tag:blogger.com,1999:blog-6555947.post110686186908681100..comments2024-04-08T04:56:51.603-06:00Comments on The Geomblog: SODA Outtakes: Lloyd's algorithm and analysing heuristicsSuresh Venkatasubramanianhttp://www.blogger.com/profile/15898357513326041822noreply@blogger.comBlogger4125tag:blogger.com,1999:blog-6555947.post-1109360865064770822005-02-25T12:47:00.000-07:002005-02-25T12:47:00.000-07:00BTW, this work is hopefully a first step on this p...BTW, this work is hopefully a first step on this problem. Although me & Bardia went with it as far as we could, there is still a huge gap between the lower bound and the upper bound. It would be really nice to close it or just improve it, but I think it would require a new idea. A super linear (resp. quadratic) lower bound would be (resp. very) exciting even in high dimensions.<br /><br />My intuition is that SinglePnt dominates the k-means method. So, my intruition is that our analysis in fact would also hold for this case. However, proving this connection I am afraid is going to be very painful, since the behavior of k-means seems to be intricate.<br /><br />In fact, in the talk, I said that I "conjecture" that there is such a realtionship. The double quatation is because we want credit for this conjecture only if it is correct. <br /><br />In short, this paper is wide open for further improvement... <br /><br /><A></A><A></A>Posted by<A><B> </B></A><A HREF="http://www.uiuc.edu/~sariel" REL="nofollow" TITLE="sariel at gmail dot com">Sariel Har-Peled</A>Anonymousnoreply@blogger.comtag:blogger.com,1999:blog-6555947.post-1109357621474425112005-02-25T11:53:00.000-07:002005-02-25T11:53:00.000-07:00The gap IMO rests in the experimental setup. I don...The gap IMO rests in the experimental setup. I don't say that the paper is deficient in this regard, but that any modification of k-means that claims to provide intuition about how it works should behave in the same way. They have some experimental evidence supporting this, but more is needed.<br /><br />Maybe I should have relaxed my statement. There is some progress that has been made (which is why I mentioned this paper in the first place), but it is still unclear how to connect SinglePnt (which seems the more natural of the two alternates) and k-means. <br /><br />At first cut, it appears that k-means is much more efficient because of the multiple misclassifications it fixed in each iteration. The results on SinglePnt suggest that this might be an illusion. Can some kind of dominance be proved ? Moving many points is not much better than moving one etc ?  <br /><br /><A></A><A></A>Posted by<A><B> </B></A>SureshAnonymousnoreply@blogger.comtag:blogger.com,1999:blog-6555947.post-1109357314328601662005-02-25T11:48:00.000-07:002005-02-25T11:48:00.000-07:00Suresh says "It is not clear to me that their pape...Suresh says "<I>It is not clear to me that their paper answers to any degree the question of why Lloyd's algorithm works as well as it appears to.</I> "<br /><br />It seems to me that your evaluation above is much<br />more negative than warranted. Why isn't the analysis<br />a large step towards asnwering things about Lloyd's<br />algorithm? They are presenting a worst case<br />lower bound. The modified algorithm<br />retains the intuition of the original algorithm<br />while giving performance bounds. A more refined<br />analysis would need understanding in some sense<br />the average case and here there can be many<br />interpretations. At the end of the day one<br />might still not "understand" why Lloyd's algorithm<br />works.<br /> <br /><br /><A></A><A></A>Posted by<A><B> </B></A>Chandra ChekuriAnonymousnoreply@blogger.comtag:blogger.com,1999:blog-6555947.post-1109357239330488322005-02-25T11:47:00.000-07:002005-02-25T11:47:00.000-07:00test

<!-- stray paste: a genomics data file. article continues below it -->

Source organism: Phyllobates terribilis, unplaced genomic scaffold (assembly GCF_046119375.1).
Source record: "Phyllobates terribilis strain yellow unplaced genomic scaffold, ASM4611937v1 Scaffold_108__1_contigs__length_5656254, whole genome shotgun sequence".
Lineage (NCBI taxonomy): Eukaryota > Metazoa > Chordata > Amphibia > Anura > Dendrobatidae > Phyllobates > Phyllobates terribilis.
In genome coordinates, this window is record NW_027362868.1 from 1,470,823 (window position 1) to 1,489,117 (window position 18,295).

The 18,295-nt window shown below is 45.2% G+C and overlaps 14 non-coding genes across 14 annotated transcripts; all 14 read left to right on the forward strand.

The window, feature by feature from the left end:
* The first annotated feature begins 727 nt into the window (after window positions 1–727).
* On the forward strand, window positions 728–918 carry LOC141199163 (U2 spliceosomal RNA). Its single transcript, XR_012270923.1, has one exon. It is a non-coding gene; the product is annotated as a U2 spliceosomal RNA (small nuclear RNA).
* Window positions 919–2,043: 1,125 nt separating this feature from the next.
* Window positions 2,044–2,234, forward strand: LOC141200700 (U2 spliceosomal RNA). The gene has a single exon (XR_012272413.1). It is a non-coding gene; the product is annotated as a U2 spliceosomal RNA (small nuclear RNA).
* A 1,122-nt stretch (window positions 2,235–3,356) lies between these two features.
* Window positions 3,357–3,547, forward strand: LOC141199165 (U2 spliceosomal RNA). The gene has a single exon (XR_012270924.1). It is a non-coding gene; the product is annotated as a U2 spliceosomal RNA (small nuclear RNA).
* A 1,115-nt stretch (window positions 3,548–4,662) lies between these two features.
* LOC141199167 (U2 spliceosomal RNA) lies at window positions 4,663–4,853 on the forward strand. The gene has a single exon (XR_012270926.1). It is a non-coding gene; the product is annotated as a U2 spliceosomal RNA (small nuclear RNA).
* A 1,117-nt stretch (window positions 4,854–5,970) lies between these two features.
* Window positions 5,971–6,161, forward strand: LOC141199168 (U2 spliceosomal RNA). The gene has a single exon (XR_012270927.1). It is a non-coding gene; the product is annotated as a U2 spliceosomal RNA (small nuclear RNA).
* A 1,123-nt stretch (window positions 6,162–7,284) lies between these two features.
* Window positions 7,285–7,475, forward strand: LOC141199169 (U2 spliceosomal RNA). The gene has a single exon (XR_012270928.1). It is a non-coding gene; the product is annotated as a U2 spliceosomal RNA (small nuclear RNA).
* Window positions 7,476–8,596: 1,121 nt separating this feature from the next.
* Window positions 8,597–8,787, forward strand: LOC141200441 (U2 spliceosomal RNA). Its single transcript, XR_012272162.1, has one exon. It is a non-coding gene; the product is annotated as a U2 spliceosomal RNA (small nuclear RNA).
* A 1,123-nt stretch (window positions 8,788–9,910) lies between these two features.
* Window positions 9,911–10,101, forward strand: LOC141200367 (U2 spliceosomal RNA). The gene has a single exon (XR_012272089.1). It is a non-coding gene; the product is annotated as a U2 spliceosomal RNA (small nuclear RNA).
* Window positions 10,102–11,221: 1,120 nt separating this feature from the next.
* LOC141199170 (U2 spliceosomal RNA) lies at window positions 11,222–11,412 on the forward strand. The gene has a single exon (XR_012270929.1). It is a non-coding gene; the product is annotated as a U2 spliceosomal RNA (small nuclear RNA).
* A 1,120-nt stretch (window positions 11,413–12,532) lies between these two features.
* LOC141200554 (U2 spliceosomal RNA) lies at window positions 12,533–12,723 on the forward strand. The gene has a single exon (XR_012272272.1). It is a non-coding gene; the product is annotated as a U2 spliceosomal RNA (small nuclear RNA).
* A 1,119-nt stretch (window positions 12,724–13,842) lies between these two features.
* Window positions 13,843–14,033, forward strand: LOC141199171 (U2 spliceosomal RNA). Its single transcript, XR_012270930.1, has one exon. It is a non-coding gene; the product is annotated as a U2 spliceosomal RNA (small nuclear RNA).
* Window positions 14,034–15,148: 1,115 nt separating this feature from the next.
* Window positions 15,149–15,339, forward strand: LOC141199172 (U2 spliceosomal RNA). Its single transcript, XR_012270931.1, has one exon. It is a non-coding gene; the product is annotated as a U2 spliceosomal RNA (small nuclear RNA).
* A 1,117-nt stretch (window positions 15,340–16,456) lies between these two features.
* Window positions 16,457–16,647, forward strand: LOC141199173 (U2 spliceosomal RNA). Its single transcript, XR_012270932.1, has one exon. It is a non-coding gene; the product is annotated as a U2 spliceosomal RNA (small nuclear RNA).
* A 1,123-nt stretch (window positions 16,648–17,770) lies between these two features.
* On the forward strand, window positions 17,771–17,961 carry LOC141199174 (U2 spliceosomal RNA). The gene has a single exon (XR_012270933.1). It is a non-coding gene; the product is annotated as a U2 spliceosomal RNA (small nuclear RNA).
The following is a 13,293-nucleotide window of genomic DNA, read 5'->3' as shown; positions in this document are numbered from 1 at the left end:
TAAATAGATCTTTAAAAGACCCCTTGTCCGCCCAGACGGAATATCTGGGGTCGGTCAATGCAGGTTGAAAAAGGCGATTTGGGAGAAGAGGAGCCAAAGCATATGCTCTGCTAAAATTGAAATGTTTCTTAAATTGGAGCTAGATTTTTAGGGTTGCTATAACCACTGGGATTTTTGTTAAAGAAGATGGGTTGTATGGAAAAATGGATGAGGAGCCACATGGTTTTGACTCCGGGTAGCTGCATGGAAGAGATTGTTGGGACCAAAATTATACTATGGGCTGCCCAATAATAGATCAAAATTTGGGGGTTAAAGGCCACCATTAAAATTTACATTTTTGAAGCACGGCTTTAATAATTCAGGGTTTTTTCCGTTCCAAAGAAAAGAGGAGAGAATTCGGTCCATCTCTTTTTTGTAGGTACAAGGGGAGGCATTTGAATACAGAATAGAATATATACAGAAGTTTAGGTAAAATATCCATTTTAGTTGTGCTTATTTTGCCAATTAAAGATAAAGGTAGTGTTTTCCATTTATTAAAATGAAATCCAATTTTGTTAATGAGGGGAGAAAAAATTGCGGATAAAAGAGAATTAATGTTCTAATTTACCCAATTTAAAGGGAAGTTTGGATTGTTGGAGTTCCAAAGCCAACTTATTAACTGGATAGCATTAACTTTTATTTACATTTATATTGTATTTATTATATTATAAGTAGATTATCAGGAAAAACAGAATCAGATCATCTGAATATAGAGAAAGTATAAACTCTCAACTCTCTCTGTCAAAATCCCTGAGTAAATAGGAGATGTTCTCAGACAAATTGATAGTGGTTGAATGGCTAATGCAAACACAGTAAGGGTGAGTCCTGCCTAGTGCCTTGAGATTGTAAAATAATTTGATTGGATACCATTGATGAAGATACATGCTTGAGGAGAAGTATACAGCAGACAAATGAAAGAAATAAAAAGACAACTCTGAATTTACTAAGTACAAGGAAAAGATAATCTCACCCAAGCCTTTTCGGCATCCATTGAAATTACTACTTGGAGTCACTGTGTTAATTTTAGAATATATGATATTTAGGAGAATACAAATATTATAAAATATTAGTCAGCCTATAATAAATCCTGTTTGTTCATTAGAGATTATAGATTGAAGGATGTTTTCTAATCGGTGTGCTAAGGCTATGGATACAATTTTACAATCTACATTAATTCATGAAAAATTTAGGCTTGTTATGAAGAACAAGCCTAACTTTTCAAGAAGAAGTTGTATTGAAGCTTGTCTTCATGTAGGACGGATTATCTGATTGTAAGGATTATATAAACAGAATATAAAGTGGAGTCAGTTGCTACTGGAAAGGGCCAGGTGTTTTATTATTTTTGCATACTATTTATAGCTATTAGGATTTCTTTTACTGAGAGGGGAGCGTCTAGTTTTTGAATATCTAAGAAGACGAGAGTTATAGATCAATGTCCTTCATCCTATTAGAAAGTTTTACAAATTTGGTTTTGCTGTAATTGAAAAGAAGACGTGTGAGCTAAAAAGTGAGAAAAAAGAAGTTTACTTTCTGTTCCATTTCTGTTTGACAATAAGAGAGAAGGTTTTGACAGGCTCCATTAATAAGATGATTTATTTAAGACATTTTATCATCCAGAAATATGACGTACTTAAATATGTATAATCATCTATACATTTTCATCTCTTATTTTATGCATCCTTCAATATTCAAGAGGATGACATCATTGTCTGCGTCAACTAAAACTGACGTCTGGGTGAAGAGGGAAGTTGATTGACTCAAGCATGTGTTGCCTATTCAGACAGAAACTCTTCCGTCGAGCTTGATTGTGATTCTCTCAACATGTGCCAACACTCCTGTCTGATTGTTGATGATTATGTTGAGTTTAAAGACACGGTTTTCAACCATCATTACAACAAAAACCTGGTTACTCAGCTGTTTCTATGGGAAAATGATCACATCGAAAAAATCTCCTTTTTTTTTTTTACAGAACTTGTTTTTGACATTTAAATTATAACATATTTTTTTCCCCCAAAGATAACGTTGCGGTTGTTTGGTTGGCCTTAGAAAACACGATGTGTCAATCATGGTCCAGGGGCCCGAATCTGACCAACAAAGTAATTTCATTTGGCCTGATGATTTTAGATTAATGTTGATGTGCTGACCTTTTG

Posted by Sureshtest <br /><br /><A></A><A></A>Posted by<A><B> </B></A>SureshAnonymousnoreply@blogger.com